The Scottish LGBT Equality Report

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2015 National LGBT Conference
21 July 2015

On the 21st July 2015 the Equality Network launched The Scottish LGBT Equality Report, a major new state-of-the-nation report on lesbian, gay, bisexual and transgender (LGBT) people’s experiences of inequality in Scotland.

The report is the most comprehensive study of LGBT inequality in Scotland to date, based on a survey of 1052 respondents and informed by a series of 16 consultation events that were held across the country.

The report reveals that, despite recent advances in the law and social attitudes, LGBT people still face widespread inequality in Scotland, and an overwhelming majority of LGBT people (94%) say that more needs to be done to tackle the problem.

The report finds that almost all LGBT people in Scotland (97%) have personally faced prejudice or discrimination in some form. Incidents reported ranged from homophobic, biphobic and transphobic comments and attitudes (82%), to acts of verbal abuse (68%), physical attack (16%), sexual assault (7%), crimes against property (12%), and discriminatory treatment when accessing services (25%) and in employment (24%).

As a result, a majority of LGBT people in Scotland still ‘never’ or only ‘sometimes’ feel able to be open about their sexual orientation or gender identity with their own family (52%), at work (60%) or when accessing services (71%), for fear of the prejudice they might face. 43% of LGBT people in Scotland have moved, or considered moving, to live in a different area – or out of the country altogether – because of the discrimination that they have faced and in order to live somewhere more accepting of LGBT people.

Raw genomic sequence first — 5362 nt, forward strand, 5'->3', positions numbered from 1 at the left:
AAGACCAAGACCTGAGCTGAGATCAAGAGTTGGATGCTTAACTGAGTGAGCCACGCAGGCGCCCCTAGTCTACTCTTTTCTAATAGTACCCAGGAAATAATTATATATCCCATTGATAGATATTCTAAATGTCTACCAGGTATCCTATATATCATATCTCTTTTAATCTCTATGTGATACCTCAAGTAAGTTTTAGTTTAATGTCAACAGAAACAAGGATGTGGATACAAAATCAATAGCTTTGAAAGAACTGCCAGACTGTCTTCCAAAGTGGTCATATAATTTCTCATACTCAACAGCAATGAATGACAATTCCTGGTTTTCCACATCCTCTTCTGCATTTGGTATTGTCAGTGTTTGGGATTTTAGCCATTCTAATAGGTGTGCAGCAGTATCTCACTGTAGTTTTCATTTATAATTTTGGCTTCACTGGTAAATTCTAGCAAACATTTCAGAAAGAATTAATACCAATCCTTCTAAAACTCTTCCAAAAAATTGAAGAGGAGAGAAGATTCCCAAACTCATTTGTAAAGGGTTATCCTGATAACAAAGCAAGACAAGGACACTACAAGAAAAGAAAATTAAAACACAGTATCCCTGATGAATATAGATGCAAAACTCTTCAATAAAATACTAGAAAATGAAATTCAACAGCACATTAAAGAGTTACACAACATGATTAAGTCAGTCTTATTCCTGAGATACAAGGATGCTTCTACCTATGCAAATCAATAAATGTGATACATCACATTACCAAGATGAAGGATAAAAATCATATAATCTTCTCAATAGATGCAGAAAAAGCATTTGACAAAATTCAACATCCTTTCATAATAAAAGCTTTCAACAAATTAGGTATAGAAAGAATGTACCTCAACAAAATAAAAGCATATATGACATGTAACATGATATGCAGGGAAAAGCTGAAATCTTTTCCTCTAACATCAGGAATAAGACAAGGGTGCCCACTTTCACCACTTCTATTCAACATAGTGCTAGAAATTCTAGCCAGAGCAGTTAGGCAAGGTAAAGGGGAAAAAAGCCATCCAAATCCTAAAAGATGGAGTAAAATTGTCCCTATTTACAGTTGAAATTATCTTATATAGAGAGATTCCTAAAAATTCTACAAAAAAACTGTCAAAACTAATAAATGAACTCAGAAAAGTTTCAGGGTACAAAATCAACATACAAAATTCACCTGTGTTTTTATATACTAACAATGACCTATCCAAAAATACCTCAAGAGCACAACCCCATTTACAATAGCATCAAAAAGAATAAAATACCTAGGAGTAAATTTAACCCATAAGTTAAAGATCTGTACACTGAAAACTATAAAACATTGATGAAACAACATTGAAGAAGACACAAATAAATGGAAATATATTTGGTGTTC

While we have made welcome progress on LGBT equality in recent years, not least the passage of our progressive equal marriage legislation, we know that there are still remaining inequalities in the law – particularly for transgender people – and that legal equality does not in itself guarantee LGBT people will experience real equality in our day-to-day lives.

Conference calls on the national LGBT committee to:

1. Work with branches and regional self organised groups to urge all employers and educational establishments to provide a welcoming and supportive environment for LGBT people, to understand their obligations under the law, to have clear and effectively communicated policies that ensure staff or students are not disadvantaged or discriminated against as a result of their sexual orientation or gender identity, and to deal with all complaints of bullying and harassment;

2. Work with the Scottish regional LGBT committee to campaign for the Scottish Government to publish an LGBT equality and human rights strategy and action plan against which progress can be measured;

3. Work with the Scottish regional LGBT committee to campaign for all political parties to make a pledge to reform gender recognition law in Scotland to enable all trans and non-binary people to get legal recognition of their gender and to set out clear policies and firm manifesto commitments that address how they will tackle inequality and make Scotland a fairer and more equal place for LGBT people to live.